Living Well in Myanmar

Difficulty sleeping?  Don't reach for pills right away

For various reasons, people sometimes have trouble falling asleep and staying asleep. Insomnia is a common problem for my patients in Yangon and California. Unaddressed, it can lead to fatigue, anxiety, depression and short-temperedness.

In both Myanmar and the United States, doctors often quickly prescribe medications to help patients sleep. In the US the drug might be Zolpidem, which is not approved for long-term use and now carries a warning that advises people not to drive the day after taking the medicine.  In Myanmar, the most common sleep-aid seems to be Diazepam (Valium), which not only causes problems with addiction but also stays in the body too long to be a responsible sleep agent. 

Rather than take pills, a healthier first approach to improving sleep is focusing on sleep hygiene. Sleep hygiene involves changing behaviour to complement the body’s natural circadian rhythm. Talk with your doctor first to make sure no medical conditions are compromising your sleep. Then consider the following ideas:

·      Go to bed at the same time every night. Choose that time according to when you feel slightly sleepy. The idea is to get your sleep cycle into a regular rhythm.

·      Use your bed and bedroom for sleep and sex only. No other non-sleep activities should take place in the bedroom.  This means no watching TV, no using the computer, no eating, etc.

·      Don’t sleep anywhere besides your bed. Avoid napping on couches or falling asleep in other rooms.

·      Make your sleeping environment comfortable.  This can be difficult in Myanmar and very much depends on your socioeconomic status.. A quiet space with low light and a comfortable temperature is best.

·      Identify a “wind down” technique that works for you. Attempt to take a break from everyday anxieties by bathing, meditating, listening to music or drinking herbal tea.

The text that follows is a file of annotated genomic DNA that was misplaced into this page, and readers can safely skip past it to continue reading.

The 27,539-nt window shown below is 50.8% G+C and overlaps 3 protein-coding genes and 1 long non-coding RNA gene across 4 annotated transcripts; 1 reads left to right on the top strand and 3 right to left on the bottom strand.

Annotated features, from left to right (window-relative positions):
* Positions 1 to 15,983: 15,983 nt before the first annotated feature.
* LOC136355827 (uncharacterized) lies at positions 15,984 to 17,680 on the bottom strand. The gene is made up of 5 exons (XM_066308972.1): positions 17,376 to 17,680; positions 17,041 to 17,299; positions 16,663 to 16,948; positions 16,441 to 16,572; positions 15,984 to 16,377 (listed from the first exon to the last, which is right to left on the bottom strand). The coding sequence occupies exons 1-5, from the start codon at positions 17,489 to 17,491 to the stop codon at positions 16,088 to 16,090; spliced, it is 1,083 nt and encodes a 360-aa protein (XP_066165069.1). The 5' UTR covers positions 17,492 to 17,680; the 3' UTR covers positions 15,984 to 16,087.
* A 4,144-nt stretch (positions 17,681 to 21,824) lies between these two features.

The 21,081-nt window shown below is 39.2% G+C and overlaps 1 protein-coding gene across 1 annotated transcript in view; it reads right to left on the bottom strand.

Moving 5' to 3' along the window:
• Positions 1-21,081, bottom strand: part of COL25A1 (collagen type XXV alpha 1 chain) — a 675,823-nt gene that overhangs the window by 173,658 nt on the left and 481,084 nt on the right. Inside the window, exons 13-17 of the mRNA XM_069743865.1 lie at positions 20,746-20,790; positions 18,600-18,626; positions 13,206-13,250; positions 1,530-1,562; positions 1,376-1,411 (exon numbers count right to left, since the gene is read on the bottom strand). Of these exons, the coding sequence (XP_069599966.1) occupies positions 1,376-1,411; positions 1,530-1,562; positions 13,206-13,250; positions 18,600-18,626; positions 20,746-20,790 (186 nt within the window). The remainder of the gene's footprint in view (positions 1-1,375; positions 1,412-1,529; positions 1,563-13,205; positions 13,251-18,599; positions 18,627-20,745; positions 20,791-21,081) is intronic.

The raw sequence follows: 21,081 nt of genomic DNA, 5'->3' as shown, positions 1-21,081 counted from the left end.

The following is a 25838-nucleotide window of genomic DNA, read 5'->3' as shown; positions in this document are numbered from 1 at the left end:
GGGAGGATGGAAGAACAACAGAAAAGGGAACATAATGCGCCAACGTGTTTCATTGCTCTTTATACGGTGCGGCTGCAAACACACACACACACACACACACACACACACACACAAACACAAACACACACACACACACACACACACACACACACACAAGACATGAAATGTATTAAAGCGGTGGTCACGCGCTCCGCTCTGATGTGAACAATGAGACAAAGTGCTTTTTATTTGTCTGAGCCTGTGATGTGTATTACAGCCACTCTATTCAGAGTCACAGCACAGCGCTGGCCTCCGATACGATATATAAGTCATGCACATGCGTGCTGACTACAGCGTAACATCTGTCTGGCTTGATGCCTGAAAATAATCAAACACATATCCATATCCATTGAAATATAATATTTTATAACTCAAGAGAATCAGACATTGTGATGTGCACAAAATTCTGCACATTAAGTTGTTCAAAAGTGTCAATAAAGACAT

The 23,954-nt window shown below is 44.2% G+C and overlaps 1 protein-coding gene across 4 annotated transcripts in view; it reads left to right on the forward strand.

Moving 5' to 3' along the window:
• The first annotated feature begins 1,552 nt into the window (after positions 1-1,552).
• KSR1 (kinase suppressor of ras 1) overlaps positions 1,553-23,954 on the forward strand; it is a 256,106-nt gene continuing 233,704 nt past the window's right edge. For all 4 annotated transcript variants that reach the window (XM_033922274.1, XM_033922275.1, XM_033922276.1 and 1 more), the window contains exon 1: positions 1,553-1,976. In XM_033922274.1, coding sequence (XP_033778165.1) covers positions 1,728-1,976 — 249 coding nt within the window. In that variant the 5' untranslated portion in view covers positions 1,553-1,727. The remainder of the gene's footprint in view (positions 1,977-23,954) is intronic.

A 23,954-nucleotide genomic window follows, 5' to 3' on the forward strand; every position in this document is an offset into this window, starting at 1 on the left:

·      If you lie in bed and are struggling to fall asleep, or you wake up in the night and can’t fall back to sleep, then get out of bed and do something non-stimulating. This could mean writing in a journal, reading an unexciting book or reviewing the warranty on your refrigerator. Be careful to avoid bright light. Don’t lie in bed watching the clock and getting frustrated. Try to limit the amount of time that you’re awake in bed. If you’re not sleeping after 20 minutes get out of bed and try a boring activity.

·      Establish a regular time to wake up each morning. Use an alarm clock and try not to vary the time by more than 1 hour. If possible, get daylight exposure within a few minutes of waking up in the morning.

·      Eat healthy and stick to regular meal times. Dinner in particular should be around the same time every night, 2-3 hours before you go to bed.

·      Avoid caffeinated drinks after lunchtime. Limit alcohol to one glass per day.

·      A regular exercise routine can be helpful, but limit strenuous activity within 2 hours of bedtime.

When further intervention is required, the doctor and patient can consider a carefully planned program of sleep restriction. The idea is to use sleep deprivation to build physiologic pressure to sleep. For example, the patient might begin by restricting time in bed to 5 hours per night. Once they are able to sleep for 4 ½ of those 5 hours, they would increase their total time in bed to 5.5 hours. The goal is to continue this pattern of increasing time in bed by about 30 minutes per week with the hope of eventually reaching an adequate amount of sleep.

These behaviours, if implemented consistently over several weeks, often get my patients sleeping better, leading them to thrive in other aspects of their lives as well. If you’re at the point of wanting to discuss this with your doctor, a good start is to keep a diary in which you estimate how much of the night you’re spending in bed and how much you’re actually sleeping. The information will be a basis from which to start making behavioural changes.  © Christoph Gelsdorf 2013